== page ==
## Intermediate Algebra (12th Edition)

$t=\left\{ -2-i\sqrt{7},-2+i\sqrt{7} \right\}$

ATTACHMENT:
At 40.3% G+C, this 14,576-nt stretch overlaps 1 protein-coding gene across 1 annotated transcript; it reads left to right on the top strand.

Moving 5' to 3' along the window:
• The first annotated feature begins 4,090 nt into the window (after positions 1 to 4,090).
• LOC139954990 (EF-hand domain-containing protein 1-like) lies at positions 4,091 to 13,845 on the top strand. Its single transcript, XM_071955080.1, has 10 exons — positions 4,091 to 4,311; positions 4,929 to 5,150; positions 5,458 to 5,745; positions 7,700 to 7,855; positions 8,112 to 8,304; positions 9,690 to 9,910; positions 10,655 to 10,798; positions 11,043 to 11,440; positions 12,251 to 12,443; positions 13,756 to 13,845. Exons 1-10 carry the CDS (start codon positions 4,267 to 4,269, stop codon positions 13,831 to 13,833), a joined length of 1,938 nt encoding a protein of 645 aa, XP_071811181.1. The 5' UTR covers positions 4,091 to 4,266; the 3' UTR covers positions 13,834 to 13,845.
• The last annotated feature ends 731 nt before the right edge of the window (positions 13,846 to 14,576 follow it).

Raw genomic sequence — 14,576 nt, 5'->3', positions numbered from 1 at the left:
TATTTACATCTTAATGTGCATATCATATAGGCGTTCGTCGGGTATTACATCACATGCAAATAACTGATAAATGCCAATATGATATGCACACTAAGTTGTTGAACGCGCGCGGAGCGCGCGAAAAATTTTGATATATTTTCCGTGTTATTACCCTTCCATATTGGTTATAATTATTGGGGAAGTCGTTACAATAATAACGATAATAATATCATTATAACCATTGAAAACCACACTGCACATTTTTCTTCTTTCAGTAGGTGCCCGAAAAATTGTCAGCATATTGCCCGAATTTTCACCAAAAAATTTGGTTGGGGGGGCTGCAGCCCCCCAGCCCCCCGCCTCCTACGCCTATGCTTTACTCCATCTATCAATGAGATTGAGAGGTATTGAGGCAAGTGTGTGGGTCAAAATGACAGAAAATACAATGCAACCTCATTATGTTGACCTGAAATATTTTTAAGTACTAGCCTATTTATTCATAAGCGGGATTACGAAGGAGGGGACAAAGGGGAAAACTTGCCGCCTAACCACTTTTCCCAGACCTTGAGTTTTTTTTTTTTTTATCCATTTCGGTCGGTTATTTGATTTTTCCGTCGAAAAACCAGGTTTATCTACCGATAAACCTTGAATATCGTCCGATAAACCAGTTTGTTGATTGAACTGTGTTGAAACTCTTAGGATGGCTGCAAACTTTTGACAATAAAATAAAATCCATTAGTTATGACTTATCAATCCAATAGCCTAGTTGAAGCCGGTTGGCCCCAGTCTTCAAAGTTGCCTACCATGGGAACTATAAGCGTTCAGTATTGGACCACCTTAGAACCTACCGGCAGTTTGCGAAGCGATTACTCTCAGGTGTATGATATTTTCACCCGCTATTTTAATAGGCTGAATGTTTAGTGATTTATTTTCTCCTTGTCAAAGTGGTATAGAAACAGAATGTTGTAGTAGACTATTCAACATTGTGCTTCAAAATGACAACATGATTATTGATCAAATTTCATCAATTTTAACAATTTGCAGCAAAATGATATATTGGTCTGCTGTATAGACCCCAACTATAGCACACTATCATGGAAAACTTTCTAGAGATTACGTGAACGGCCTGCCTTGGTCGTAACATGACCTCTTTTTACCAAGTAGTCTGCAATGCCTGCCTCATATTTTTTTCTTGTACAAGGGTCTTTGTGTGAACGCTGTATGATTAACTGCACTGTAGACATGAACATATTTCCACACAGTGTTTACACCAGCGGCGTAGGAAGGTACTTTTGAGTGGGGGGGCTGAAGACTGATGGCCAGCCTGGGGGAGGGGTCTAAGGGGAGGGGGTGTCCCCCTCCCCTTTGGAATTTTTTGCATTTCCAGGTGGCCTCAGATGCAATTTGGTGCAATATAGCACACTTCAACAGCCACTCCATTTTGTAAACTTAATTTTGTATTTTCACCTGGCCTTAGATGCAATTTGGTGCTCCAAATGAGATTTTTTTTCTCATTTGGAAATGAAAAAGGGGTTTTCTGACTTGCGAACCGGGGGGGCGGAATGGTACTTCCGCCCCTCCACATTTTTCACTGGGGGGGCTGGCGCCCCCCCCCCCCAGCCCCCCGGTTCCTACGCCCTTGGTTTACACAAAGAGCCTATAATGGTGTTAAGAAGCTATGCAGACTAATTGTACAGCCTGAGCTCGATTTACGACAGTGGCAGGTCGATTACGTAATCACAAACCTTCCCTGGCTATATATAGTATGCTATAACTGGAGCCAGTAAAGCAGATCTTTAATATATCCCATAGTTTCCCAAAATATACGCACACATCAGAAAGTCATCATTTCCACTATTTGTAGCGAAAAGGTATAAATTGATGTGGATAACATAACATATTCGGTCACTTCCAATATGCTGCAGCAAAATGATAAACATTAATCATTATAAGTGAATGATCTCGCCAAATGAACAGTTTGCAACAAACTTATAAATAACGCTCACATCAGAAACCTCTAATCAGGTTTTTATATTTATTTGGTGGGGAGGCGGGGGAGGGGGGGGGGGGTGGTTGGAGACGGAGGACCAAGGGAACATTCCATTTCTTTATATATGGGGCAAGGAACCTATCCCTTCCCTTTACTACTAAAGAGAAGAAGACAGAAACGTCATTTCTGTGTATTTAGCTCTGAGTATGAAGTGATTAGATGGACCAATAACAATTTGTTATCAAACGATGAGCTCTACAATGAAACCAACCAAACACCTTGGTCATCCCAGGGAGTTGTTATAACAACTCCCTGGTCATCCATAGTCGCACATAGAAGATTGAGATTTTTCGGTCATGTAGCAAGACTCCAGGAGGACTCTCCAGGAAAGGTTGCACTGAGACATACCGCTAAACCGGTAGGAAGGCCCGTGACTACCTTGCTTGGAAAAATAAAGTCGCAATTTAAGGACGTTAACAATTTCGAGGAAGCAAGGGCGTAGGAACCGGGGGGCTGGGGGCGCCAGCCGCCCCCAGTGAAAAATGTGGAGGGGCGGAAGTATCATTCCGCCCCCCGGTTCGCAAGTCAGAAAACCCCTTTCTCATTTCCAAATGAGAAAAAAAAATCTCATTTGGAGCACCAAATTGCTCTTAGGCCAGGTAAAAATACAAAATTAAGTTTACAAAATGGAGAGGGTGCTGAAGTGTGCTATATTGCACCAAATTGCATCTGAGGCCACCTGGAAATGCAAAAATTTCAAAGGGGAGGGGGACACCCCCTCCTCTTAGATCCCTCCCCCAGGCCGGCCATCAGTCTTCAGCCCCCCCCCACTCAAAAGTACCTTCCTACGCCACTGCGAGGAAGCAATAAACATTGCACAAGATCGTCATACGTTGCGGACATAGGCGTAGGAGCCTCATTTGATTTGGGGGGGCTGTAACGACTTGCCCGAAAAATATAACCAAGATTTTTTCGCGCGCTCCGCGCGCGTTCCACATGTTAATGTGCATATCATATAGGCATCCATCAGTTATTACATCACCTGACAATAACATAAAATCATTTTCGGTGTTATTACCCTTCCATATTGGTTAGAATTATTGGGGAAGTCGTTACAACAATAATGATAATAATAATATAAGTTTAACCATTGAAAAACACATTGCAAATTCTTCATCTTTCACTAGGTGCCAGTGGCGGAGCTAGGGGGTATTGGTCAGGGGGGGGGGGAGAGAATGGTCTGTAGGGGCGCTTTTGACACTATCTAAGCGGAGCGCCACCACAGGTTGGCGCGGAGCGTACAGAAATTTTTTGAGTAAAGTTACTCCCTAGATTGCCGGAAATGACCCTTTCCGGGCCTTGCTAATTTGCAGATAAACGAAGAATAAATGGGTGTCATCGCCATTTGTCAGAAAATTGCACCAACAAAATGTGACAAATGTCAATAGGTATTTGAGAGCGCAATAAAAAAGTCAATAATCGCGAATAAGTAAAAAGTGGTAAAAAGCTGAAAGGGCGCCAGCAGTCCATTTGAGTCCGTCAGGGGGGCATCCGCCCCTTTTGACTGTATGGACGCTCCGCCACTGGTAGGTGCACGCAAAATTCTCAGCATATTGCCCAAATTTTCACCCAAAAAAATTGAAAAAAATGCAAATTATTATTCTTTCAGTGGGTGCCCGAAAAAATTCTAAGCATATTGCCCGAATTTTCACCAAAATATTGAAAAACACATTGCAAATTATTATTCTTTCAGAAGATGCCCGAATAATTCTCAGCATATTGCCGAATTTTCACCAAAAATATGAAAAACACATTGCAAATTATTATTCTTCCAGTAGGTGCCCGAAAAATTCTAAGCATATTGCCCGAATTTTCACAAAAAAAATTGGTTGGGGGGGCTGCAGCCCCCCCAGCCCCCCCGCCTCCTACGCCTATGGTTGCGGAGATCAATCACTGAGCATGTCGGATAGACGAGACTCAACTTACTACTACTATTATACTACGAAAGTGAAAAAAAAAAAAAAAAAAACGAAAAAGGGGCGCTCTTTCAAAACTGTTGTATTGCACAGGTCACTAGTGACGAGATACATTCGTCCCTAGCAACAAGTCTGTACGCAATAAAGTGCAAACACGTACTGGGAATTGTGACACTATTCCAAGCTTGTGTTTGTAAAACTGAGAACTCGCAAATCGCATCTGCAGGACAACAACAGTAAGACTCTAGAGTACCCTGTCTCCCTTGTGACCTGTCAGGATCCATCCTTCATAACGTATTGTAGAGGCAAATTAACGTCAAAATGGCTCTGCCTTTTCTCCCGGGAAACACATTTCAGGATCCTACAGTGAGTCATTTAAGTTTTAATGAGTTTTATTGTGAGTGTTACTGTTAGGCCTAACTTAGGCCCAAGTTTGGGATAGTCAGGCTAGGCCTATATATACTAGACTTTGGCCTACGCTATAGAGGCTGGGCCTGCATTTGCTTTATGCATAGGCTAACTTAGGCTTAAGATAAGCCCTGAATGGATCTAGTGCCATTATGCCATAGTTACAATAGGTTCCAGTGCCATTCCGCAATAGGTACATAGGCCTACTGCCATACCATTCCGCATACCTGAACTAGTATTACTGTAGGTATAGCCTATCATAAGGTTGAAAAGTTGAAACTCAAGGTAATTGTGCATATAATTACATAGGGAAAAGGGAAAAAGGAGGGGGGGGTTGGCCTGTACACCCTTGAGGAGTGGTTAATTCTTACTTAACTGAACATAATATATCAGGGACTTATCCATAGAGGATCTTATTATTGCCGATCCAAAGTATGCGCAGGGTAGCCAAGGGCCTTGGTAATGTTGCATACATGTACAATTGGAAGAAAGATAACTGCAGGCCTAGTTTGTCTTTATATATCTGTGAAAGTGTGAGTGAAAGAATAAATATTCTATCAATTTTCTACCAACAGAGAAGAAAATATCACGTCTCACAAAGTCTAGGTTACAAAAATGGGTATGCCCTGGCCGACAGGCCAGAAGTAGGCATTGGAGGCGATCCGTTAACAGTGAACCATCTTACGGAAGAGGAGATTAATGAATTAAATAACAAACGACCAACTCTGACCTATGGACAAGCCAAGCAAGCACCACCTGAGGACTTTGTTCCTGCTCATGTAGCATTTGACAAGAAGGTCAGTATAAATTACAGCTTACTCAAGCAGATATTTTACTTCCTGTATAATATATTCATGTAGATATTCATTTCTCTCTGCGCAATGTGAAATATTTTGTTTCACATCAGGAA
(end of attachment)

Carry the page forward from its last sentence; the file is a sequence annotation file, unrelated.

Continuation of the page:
$\bf{\text{Solution Outline:}}$ To find the solutions of the given equation, $t^2+4t+11=0 ,$ use the Quadratic Formula. $\bf{\text{Solution Details:}}$ The quadratic equation above has $a= 1 , b= 4 , c= 11 .$ Using $x=\dfrac{-b\pm\sqrt{b^2-4ac}}{2a}$ or the Quadratic Formula, then \begin{array}{l}\require{cancel} t=\dfrac{-4\pm\sqrt{4^2-4(1)(11)}}{2(1)} \\\\ t=\dfrac{-4\pm\sqrt{16-44}}{2} \\\\ t=\dfrac{-4\pm\sqrt{-28}}{2} .\end{array} Using the Product Rule of radicals which is given by $\sqrt[m]{x}\cdot\sqrt[m]{y}=\sqrt[m]{xy},$ the equation above is equivalent to \begin{array}{l}\require{cancel} t=\dfrac{-4\pm\sqrt{-1}\cdot\sqrt{28}}{2} .\end{array} Since $i=\sqrt{-1},$ the equation above is equivalent to \begin{array}{l}\require{cancel} t=\dfrac{-4\pm i\sqrt{28}}{2} .\end{array} Simplifying the radicand by writing it as an expression that contains a factor that is a perfect square of the index and then extracting the root of that factor, the equation above is equivalent to \begin{array}{l}\require{cancel} t=\dfrac{-4\pm i\sqrt{4\cdot7}}{2} \\\\ t=\dfrac{-4\pm i\sqrt{(2)^2\cdot7}}{2} \\\\ t=\dfrac{-4\pm i(2)\sqrt{7}}{2} \\\\ t=\dfrac{-4\pm 2i\sqrt{7}}{2} .\end{array} Cancelling the common factor in each term results to \begin{array}{l}\require{cancel} t=\dfrac{\cancel2(-2)\pm \cancel2(1)i\sqrt{7}}{\cancel2(1)} \\\\ t=-2\pm i\sqrt{7} .\end{array} The solutions are \begin{array}{l}\require{cancel} t=-2- i\sqrt{7} \\\\\text{OR}\\\\ t=-2+i\sqrt{7} .\end{array} Hence, $t=\left\{ -2-i\sqrt{7},-2+i\sqrt{7} \right\} .$